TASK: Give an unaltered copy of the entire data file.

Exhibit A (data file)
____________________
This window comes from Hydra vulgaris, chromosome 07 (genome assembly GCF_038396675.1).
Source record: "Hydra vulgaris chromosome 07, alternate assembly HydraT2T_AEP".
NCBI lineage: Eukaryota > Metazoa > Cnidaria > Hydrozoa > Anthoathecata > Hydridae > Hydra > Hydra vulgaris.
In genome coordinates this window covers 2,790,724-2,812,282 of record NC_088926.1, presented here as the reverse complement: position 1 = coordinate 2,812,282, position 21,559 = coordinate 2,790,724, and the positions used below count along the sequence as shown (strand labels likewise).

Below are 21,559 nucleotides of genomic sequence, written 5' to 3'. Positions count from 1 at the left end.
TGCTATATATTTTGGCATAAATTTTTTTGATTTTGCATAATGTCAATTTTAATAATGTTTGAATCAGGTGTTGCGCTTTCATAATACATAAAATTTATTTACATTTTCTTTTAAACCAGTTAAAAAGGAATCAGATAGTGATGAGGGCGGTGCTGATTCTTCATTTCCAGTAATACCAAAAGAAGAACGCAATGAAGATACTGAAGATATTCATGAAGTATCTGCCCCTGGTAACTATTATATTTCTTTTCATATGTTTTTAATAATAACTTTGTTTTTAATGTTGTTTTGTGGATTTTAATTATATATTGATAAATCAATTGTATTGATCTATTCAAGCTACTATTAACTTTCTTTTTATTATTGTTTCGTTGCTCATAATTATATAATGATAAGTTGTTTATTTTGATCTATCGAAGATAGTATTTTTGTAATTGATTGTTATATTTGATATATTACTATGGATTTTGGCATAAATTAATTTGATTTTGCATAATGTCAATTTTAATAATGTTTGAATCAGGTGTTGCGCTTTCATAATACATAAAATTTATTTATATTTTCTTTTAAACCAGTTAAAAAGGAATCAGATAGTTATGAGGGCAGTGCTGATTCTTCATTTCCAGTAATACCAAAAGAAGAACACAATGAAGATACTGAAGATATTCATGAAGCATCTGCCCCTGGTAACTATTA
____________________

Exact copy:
This window comes from Hydra vulgaris, chromosome 07 (genome assembly GCF_038396675.1).
Source record: "Hydra vulgaris chromosome 07, alternate assembly HydraT2T_AEP".
NCBI lineage: Eukaryota > Metazoa > Cnidaria > Hydrozoa > Anthoathecata > Hydridae > Hydra > Hydra vulgaris.
In genome coordinates this window covers 2,790,724-2,812,282 of record NC_088926.1, presented here as the reverse complement: position 1 = coordinate 2,812,282, position 21,559 = coordinate 2,790,724, and the positions used below count along the sequence as shown (strand labels likewise).

Below are 21,559 nucleotides of genomic sequence, written 5' to 3'. Positions count from 1 at the left end.
TGCTATATATTTTGGCATAAATTTTTTTGATTTTGCATAATGTCAATTTTAATAATGTTTGAATCAGGTGTTGCGCTTTCATAATACATAAAATTTATTTACATTTTCTTTTAAACCAGTTAAAAAGGAATCAGATAGTGATGAGGGCGGTGCTGATTCTTCATTTCCAGTAATACCAAAAGAAGAACGCAATGAAGATACTGAAGATATTCATGAAGTATCTGCCCCTGGTAACTATTATATTTCTTTTCATATGTTTTTAATAATAACTTTGTTTTTAATGTTGTTTTGTGGATTTTAATTATATATTGATAAATCAATTGTATTGATCTATTCAAGCTACTATTAACTTTCTTTTTATTATTGTTTCGTTGCTCATAATTATATAATGATAAGTTGTTTATTTTGATCTATCGAAGATAGTATTTTTGTAATTGATTGTTATATTTGATATATTACTATGGATTTTGGCATAAATTAATTTGATTTTGCATAATGTCAATTTTAATAATGTTTGAATCAGGTGTTGCGCTTTCATAATACATAAAATTTATTTATATTTTCTTTTAAACCAGTTAAAAAGGAATCAGATAGTTATGAGGGCAGTGCTGATTCTTCATTTCCAGTAATACCAAAAGAAGAACACAATGAAGATACTGAAGATATTCATGAAGCATCTGCCCCTGGTAACTATTA